Zimbabwe, Uganda propose joint commission

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President Mnangagwa (right) and his Ugandan counterpart Yoweri Museveni share a toast at a dinner held in honour of the visiting president at State House in Harare last night./ PPU

President Yoweri Museveni’s visit to Zimbabwe should compel relevant ministries of the two governments to schedule an inaugural session of the joint permanent commission to explore specific areas of cooperation, President Mnangagwa has said.

Speaking at a dinner hosted in honour of the visiting Ugandan President at State House in Harare last night, President Mnangagwa said Zimbabwe stands ready to escalate economic cooperation guided by the two countries’ General Agreement on Economic, Technical, Scientific and Cultural Cooperation, as well as the current realities of the two countries and the continent at large.

President Mnangagwa said the visit was special as it gave both countries an opportunity to reignite the Pan African spirit engrained in the two nations.

“Since the establishment of our diplomatic relations in 1980, Zimbabwe and Uganda have enjoyed cordial relations at the political level. Your visit affords us an opportunity to share our socio-economic and political experiences, to improve the quality of life of our people,” he said.

“However, we must remain cognisant of the need to protect and defend our hard-won independence and economically empower our people, especially the youth and women.”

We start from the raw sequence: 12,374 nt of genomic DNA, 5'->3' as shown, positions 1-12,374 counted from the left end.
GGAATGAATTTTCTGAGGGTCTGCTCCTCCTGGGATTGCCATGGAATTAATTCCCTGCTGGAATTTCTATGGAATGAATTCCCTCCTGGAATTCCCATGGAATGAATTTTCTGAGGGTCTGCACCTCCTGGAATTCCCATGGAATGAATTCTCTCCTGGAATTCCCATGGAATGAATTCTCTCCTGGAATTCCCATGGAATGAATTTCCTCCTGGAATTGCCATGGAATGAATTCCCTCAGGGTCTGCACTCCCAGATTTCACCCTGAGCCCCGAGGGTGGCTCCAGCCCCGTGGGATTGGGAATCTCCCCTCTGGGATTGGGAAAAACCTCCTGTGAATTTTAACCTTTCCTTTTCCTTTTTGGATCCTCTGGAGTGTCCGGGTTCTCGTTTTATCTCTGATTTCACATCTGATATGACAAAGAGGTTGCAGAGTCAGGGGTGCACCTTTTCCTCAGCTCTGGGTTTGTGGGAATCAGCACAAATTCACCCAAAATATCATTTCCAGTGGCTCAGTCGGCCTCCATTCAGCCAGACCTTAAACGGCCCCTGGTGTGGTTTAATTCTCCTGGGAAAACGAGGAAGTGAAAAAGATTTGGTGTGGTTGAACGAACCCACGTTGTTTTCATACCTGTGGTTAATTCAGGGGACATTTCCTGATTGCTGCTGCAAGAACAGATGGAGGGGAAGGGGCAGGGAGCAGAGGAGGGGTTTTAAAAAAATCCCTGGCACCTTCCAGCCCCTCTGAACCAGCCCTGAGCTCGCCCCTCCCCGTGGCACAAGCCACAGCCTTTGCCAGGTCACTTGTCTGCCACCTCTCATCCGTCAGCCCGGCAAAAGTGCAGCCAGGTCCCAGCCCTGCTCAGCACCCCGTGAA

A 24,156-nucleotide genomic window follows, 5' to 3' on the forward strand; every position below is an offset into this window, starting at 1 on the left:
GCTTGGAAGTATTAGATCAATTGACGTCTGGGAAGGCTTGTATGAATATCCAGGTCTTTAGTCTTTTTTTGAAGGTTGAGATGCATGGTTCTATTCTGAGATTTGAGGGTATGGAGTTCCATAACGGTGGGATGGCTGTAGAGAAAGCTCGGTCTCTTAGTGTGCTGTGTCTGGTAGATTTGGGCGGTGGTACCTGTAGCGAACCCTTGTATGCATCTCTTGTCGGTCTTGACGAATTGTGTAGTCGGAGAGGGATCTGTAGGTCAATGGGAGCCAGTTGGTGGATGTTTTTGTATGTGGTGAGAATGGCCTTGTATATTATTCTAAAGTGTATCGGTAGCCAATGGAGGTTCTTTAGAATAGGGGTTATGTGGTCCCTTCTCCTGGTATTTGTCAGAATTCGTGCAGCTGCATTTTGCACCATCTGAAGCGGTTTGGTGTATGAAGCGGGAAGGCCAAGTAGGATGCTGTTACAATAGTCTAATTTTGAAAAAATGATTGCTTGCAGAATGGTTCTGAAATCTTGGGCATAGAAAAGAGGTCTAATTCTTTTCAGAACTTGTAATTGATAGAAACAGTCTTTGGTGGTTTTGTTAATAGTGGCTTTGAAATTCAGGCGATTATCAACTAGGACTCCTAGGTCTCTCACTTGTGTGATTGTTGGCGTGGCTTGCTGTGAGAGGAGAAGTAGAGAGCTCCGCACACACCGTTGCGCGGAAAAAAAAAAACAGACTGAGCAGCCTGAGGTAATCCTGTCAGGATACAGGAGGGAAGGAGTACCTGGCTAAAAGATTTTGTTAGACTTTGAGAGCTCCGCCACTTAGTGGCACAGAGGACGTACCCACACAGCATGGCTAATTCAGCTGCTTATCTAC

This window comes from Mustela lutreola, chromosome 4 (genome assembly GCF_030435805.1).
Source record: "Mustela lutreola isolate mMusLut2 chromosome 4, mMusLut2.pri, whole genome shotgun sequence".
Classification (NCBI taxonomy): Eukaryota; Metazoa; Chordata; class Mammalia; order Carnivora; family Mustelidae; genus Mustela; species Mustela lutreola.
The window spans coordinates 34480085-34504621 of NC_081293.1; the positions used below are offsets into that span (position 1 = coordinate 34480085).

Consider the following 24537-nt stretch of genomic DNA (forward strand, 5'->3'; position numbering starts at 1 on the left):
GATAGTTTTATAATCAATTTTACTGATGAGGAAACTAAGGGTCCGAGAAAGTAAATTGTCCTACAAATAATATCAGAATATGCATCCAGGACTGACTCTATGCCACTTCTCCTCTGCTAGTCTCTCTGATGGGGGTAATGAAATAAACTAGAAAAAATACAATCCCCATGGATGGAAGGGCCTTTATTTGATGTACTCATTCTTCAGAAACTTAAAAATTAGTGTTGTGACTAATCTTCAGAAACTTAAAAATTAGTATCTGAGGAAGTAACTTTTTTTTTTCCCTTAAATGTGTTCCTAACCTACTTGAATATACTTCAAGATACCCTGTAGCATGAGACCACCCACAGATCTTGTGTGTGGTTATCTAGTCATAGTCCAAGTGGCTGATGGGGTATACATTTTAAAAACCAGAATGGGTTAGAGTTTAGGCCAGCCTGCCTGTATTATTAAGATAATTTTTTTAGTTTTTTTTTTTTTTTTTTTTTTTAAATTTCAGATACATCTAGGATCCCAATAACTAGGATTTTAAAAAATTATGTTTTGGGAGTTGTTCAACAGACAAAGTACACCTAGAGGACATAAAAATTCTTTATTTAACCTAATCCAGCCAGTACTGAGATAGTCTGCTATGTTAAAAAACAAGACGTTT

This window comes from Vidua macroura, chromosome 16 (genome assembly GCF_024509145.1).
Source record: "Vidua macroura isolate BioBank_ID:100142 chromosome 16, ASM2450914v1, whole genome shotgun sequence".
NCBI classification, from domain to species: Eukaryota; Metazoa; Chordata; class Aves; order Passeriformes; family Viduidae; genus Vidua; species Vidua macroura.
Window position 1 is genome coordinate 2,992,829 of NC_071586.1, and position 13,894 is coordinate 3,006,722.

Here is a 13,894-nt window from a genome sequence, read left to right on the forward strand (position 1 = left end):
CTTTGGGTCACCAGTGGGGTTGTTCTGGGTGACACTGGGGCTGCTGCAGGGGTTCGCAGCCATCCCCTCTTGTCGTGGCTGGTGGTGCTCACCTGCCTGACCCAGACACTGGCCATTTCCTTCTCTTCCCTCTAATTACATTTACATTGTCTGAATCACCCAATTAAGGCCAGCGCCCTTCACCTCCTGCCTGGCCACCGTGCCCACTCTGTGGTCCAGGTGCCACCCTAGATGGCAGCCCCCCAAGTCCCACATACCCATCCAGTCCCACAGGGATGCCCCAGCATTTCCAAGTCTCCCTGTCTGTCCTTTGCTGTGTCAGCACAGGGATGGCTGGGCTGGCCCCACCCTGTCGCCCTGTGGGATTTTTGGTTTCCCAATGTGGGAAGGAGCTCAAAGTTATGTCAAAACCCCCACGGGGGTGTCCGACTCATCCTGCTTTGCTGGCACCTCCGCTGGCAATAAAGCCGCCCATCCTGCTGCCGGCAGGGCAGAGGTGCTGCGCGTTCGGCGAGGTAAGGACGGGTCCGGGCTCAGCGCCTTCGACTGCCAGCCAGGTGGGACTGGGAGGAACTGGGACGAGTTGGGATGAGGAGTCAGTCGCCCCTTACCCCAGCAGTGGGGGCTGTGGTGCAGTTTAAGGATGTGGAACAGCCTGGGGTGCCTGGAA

According to the Herald, President Mnangagwa said that his Government had embarked on economic and political reforms to improve the country’s economy.

“I am aware, Your Excellency, that you have been a constant advocate for Africa’s economic emancipation, industrialisation and value addition through the exploitation of the continents resource.”

President Museveni said he was pleased to be in Zimbabwe.

“Whenever I come to Southern Africa, I am pleased because I see our people who come from the Great Lakes region and spread over Southern Africa. I see you as the Diaspora of the Great Lakes.

“The only problem is; you have forgotten some of the languages. When I asked (former president) Mugabe when he came to Uganda what his name meant, he said it was just a name, but I told him it means ‘to give’,” said President drawing laughter from the guests.

He said this linguistic evidence shows the oneness of African people.

“‘Kuvona’ means to see, but now it means to find something that is missing. Therefore, when I hear people called reactionaries I feel pity for them because Africans are similar or linked. We are one. We have long standing relations with freedom fighters from Zimbabwe, Angola and South Africa. I attended the independence of Zimbabwe as a Minister,” he said.

President Mnangagwa said both countries share common views on political and security issues affecting their regions and the continent.

“At continental level, Zimbabwe supports the decision taken by African Union to ensure financial independence, self-sufficiency and more responsive mechanisms to emerging security and political threats.”

President Museveni said both countries must emphasise on economic cooperation to enable self sustanance.

“The market is a stimulant for production. The more we produce, the more prosperous we become.

“Yes some of our products are similar, but we have other products which are not similar. A joint commission must sit and identify the products we can share,” he said.

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